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Narc Mistake.. Freaking out

Nurses   (783 Views 9 Comments)
by newpedsrn newpedsrn (New Member) New Member Nurse

89 Visitors; 1 Post

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Hello and help!

I am a new grad with about 3 months experience on my own now in the pediatric world. I just remembered a mistake I made at work two days ago and I am freaking out. My patient had Adderall due at 0900 but he was nauseous at the time and refused the medication. I place the medication in the lock med server to check back in one hour to see if he was going to take the medication. When I checked back in he agreed to just skip the medication for the day so I documented refused in Epic. My shift got very hectic from then on out just trying to keep my patients stable I forgot to return the Adderall to the pyxis. I LEFT IT in the locked med server in the patient's room. I am so anxious as to what could happen since I did not return this medication as it is labeled as a narcotic. I am terrified that when I return the patient will be discharged and the med server will have been emptied. Any advice to calm me down? 

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MunoRN has 10 years experience.

63,960 Visitors; 6,120 Posts

On the bright side of things, Adderall is definitely not a narcotic, it is however a controlled substance which is what you probably meant.

At every place I've worked you're free to go in and resolve a missing med, such as one left secured but unresolved in the Pyxis.  While this is sort of a pain in the butt to deal with this on a day off, the piece of mind it brings is usually well worth the off-time spent dealing with it.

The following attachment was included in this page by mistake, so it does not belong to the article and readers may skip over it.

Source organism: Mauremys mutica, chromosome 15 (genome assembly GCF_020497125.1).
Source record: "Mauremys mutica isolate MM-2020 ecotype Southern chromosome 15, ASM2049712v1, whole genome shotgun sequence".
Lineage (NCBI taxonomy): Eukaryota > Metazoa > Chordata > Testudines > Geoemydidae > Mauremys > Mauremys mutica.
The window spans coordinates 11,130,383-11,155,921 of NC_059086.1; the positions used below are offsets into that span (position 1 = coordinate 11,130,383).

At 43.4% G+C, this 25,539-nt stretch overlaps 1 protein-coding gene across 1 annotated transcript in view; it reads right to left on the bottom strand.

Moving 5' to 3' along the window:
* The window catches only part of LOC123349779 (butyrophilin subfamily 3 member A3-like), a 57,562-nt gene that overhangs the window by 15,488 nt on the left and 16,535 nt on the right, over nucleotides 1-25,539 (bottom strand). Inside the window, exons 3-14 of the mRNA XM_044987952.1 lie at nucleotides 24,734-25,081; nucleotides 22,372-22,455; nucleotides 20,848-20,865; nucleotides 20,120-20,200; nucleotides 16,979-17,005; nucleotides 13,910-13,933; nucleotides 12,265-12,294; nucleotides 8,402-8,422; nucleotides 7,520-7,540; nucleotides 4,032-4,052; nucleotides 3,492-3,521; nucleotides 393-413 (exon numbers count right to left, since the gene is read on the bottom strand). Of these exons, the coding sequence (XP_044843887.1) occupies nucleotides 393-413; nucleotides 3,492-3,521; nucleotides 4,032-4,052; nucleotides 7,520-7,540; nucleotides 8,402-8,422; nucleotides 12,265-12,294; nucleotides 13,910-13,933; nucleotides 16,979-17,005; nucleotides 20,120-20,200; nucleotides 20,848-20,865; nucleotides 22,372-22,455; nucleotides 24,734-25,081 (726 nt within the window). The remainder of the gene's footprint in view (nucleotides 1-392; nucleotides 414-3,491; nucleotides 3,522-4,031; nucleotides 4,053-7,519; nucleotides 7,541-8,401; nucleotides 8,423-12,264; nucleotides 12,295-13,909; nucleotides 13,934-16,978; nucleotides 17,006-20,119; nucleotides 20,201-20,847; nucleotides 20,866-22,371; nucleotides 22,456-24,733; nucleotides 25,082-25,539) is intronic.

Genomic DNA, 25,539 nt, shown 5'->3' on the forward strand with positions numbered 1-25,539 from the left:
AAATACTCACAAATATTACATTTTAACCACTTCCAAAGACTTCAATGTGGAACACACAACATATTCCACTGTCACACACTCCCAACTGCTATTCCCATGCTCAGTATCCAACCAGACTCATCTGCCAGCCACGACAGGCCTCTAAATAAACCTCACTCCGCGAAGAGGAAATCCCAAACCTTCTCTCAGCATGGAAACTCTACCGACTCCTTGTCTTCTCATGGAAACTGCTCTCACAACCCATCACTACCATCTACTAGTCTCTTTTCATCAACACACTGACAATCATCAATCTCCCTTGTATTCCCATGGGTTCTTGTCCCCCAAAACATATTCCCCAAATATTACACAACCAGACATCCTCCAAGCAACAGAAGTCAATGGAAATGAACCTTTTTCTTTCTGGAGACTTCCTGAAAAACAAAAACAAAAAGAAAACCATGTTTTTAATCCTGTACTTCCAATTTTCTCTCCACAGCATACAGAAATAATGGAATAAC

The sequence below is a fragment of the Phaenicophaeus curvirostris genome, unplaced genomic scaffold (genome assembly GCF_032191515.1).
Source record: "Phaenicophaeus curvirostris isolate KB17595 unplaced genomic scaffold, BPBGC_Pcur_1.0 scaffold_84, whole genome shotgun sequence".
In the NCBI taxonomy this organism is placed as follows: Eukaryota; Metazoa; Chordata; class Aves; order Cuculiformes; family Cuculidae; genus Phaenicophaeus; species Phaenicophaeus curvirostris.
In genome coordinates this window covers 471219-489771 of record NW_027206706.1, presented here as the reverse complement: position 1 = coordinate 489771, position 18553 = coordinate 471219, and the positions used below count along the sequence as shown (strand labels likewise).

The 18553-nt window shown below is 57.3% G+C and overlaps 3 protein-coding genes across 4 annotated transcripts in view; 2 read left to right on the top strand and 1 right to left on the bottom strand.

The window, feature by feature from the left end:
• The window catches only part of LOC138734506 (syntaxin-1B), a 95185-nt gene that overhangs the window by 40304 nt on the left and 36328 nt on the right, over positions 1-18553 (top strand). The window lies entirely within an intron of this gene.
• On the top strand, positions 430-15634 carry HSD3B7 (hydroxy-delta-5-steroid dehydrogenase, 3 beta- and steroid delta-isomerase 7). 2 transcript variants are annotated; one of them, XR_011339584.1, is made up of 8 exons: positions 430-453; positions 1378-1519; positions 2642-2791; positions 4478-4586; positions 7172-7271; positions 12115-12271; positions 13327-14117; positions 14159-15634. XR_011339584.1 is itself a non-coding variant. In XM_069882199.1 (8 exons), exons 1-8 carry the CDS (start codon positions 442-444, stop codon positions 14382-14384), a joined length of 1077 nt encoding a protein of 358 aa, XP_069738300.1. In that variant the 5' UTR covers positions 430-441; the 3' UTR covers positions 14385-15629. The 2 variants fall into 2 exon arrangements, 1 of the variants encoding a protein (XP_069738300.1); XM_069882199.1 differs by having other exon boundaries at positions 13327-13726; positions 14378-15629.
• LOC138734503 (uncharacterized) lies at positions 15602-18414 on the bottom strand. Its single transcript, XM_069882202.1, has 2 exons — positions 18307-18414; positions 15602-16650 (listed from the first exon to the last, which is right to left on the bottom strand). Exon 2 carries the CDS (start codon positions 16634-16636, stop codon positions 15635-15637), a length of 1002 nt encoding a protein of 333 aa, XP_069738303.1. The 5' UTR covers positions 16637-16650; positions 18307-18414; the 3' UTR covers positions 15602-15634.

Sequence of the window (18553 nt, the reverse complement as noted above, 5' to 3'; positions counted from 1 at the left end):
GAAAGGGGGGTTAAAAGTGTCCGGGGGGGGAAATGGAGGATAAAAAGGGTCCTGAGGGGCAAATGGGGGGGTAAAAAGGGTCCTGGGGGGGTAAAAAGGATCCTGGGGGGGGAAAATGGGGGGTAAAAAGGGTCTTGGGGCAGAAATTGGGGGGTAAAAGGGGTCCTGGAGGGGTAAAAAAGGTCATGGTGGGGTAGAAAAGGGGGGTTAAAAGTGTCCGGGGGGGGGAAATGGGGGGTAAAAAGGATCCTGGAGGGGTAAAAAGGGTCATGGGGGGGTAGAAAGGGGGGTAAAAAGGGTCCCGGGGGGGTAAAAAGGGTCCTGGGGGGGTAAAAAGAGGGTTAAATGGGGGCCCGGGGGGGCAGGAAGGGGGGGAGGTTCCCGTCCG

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16,860 Visitors; 1,541 Posts

I don't do that type of nursing, but couldn't you call and ask somebody to check to see that it is there?

I suppose if you work with nurses who abuse adderall, and one of them accessed the box, saw your mistake and figured it was worth the gamble to steal it, you could have a problem. Do you work in that kind of place?  If not, it is either there, or has been dealt with responsibly.

And, as mentioned, Adderall is not a narcotic.

As far as mistakes go- this is not a big one.  I don't know if this is any comfort, but in the future, you will make much worse mistakes like the rest of us.

 

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9 Followers; 22,871 Visitors; 3,024 Posts

Get this resolved today. Don't go nosing around to see if the patient/med is still there—contact a trustworthy supervisory person and ask them to help you resolve it properly. Let's hope it was sorted out properly by someone else.

You need to change your practice: Either the medication is administered to the patient or else it should be returned right then (now you know why) - or wasted right away if it drops on the floor or something. Likewise, if you are removing a controlled substance and know you will need to waste some of it, get a witness and waste the proper amount at the time it is removed from the machine. A controlled substance that can't be accounted for will/may be considered diverted. There is just very little (as in almost nothing) that is worth risking the kind of trouble that can manifest if we don't develop the practice of handling controlled substances by the book every time.